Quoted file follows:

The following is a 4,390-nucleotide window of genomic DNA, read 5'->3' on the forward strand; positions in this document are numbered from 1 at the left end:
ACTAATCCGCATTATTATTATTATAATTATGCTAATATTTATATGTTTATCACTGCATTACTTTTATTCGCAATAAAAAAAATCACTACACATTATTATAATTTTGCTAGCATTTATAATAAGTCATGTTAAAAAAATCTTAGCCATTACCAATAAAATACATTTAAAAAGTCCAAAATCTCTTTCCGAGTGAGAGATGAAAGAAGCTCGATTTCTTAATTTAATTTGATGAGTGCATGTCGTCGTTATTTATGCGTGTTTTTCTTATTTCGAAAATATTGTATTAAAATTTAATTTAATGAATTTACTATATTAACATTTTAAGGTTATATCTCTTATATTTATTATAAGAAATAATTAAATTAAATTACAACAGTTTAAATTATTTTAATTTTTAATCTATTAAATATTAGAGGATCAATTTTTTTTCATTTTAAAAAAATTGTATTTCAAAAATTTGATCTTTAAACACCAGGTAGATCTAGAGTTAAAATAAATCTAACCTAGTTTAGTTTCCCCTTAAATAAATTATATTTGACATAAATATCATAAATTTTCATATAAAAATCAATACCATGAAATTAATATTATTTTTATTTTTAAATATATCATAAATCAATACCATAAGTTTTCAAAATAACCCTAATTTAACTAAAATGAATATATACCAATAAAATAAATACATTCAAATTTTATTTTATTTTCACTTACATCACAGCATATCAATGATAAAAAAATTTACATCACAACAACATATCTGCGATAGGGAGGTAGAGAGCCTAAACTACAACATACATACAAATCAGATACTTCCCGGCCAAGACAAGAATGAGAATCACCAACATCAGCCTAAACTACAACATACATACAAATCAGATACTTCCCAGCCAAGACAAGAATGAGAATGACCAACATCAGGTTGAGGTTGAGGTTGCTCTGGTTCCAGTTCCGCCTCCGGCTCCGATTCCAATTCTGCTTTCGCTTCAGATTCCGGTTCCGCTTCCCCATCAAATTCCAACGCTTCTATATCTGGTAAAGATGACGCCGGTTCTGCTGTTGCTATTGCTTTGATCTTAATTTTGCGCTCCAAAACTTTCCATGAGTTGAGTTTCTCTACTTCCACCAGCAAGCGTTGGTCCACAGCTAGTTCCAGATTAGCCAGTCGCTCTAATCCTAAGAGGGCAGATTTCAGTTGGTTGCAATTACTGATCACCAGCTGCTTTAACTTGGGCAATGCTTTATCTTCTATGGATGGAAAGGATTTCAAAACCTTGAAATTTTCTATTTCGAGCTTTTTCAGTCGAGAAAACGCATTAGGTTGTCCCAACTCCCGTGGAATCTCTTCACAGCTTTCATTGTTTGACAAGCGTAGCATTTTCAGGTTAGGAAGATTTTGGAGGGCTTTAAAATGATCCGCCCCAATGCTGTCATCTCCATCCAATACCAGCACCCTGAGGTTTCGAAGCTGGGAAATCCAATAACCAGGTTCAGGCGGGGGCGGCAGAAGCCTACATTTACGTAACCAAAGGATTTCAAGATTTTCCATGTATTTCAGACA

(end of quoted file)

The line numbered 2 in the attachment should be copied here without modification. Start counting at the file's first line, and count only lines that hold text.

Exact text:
ACTAATCCGCATTATTATTATTATAATTATGCTAATATTTATATGTTTATCACTGCATTACTTTTATTCGCAATAAAAAAAATCACTACACATTATTATAATTTTGCTAGCATTTATAATAAGTCATGTTAAAAAAATCTTAGCCATTACCAATAAAATACATTTAAAAAGTCCAAAATCTCTTTCCGAGTGAGAGATGAAAGAAGCTCGATTTCTTAATTTAATTTGATGAGTGCATGTCGTCGTTATTTATGCGTGTTTTTCTTATTTCGAAAATATTGTATTAAAATTTAATTTAATGAATTTACTATATTAACATTTTAAGGTTATATCTCTTATATTTATTATAAGAAATAATTAAATTAAATTACAACAGTTTAAATTATTTTAATTTTTAATCTATTAAATATTAGAGGATCAATTTTTTTTCATTTTAAAAAAATTGTATTTCAAAAATTTGATCTTTAAACACCAGGTAGATCTAGAGTTAAAATAAATCTAACCTAGTTTAGTTTCCCCTTAAATAAATTATATTTGACATAAATATCATAAATTTTCATATAAAAATCAATACCATGAAATTAATATTATTTTTATTTTTAAATATATCATAAATCAATACCATAAGTTTTCAAAATAACCCTAATTTAACTAAAATGAATATATACCAATAAAATAAATACATTCAAATTTTATTTTATTTTCACTTACATCACAGCATATCAATGATAAAAAAATTTACATCACAACAACATATCTGCGATAGGGAGGTAGAGAGCCTAAACTACAACATACATACAAATCAGATACTTCCCGGCCAAGACAAGAATGAGAATCACCAACATCAGCCTAAACTACAACATACATACAAATCAGATACTTCCCAGCCAAGACAAGAATGAGAATGACCAACATCAGGTTGAGGTTGAGGTTGCTCTGGTTCCAGTTCCGCCTCCGGCTCCGATTCCAATTCTGCTTTCGCTTCAGATTCCGGTTCCGCTTCCCCATCAAATTCCAACGCTTCTATATCTGGTAAAGATGACGCCGGTTCTGCTGTTGCTATTGCTTTGATCTTAATTTTGCGCTCCAAAACTTTCCATGAGTTGAGTTTCTCTACTTCCACCAGCAAGCGTTGGTCCACAGCTAGTTCCAGATTAGCCAGTCGCTCTAATCCTAAGAGGGCAGATTTCAGTTGGTTGCAATTACTGATCACCAGCTGCTTTAACTTGGGCAATGCTTTATCTTCTATGGATGGAAAGGATTTCAAAACCTTGAAATTTTCTATTTCGAGCTTTTTCAGTCGAGAAAACGCATTAGGTTGTCCCAACTCCCGTGGAATCTCTTCACAGCTTTCATTGTTTGACAAGCGTAGCATTTTCAGGTTAGGAAGATTTTGGAGGGCTTTAAAATGATCCGCCCCAATGCTGTCATCTCCATCCAATACCAGCACCCTGAGGTTTCGAAGCTGGGAAATCCAATAACCAGGTTCAGGCGGGGGCGGCAGAAGCCTACATTTACGTAACCAAAGGATTTCAAGATTTTCCATGTATTTCAGACA